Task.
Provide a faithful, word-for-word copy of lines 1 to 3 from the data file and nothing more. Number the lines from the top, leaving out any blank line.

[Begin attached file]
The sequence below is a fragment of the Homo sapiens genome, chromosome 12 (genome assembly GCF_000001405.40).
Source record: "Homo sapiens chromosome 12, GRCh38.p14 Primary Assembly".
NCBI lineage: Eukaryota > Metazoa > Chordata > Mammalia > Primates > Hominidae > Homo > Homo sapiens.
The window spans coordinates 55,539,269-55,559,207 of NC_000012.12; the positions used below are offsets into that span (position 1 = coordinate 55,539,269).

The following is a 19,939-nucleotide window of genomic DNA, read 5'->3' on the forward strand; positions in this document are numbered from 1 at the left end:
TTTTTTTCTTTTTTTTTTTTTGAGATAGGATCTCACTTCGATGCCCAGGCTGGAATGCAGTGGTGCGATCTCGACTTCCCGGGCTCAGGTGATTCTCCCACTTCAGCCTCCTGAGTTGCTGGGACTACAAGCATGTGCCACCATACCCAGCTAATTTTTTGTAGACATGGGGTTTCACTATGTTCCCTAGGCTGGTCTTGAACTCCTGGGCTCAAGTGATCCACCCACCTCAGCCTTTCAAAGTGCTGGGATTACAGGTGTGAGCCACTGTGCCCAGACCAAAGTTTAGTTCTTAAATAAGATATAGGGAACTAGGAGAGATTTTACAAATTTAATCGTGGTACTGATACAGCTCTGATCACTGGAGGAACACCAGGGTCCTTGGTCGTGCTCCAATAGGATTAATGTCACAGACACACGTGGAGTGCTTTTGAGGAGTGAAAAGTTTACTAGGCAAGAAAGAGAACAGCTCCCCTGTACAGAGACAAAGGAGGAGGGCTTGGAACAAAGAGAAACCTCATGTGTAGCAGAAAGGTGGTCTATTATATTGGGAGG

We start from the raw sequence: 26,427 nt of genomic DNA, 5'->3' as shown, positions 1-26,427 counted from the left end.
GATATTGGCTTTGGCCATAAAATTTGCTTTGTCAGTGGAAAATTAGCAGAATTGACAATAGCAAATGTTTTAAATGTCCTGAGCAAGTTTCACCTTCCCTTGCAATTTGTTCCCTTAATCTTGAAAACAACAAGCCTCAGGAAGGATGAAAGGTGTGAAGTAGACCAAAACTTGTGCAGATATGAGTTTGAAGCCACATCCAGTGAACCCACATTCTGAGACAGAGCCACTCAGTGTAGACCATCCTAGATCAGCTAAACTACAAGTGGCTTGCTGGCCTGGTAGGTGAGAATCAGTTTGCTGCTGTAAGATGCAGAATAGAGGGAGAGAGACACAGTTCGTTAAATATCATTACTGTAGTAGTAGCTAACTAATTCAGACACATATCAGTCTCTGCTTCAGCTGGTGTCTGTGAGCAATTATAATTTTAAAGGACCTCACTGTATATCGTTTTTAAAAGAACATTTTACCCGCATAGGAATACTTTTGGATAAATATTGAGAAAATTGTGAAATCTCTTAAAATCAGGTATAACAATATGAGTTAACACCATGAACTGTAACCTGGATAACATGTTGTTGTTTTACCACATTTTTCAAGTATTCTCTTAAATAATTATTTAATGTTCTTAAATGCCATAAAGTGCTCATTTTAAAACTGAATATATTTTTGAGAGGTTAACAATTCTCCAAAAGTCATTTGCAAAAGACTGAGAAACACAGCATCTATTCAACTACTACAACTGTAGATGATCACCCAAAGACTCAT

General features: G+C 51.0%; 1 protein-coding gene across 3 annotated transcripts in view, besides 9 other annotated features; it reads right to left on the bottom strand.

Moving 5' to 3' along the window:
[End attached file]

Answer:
The sequence below is a fragment of the Homo sapiens genome, chromosome 12 (genome assembly GCF_000001405.40).
Source record: "Homo sapiens chromosome 12, GRCh38.p14 Primary Assembly".
NCBI lineage: Eukaryota > Metazoa > Chordata > Mammalia > Primates > Hominidae > Homo > Homo sapiens.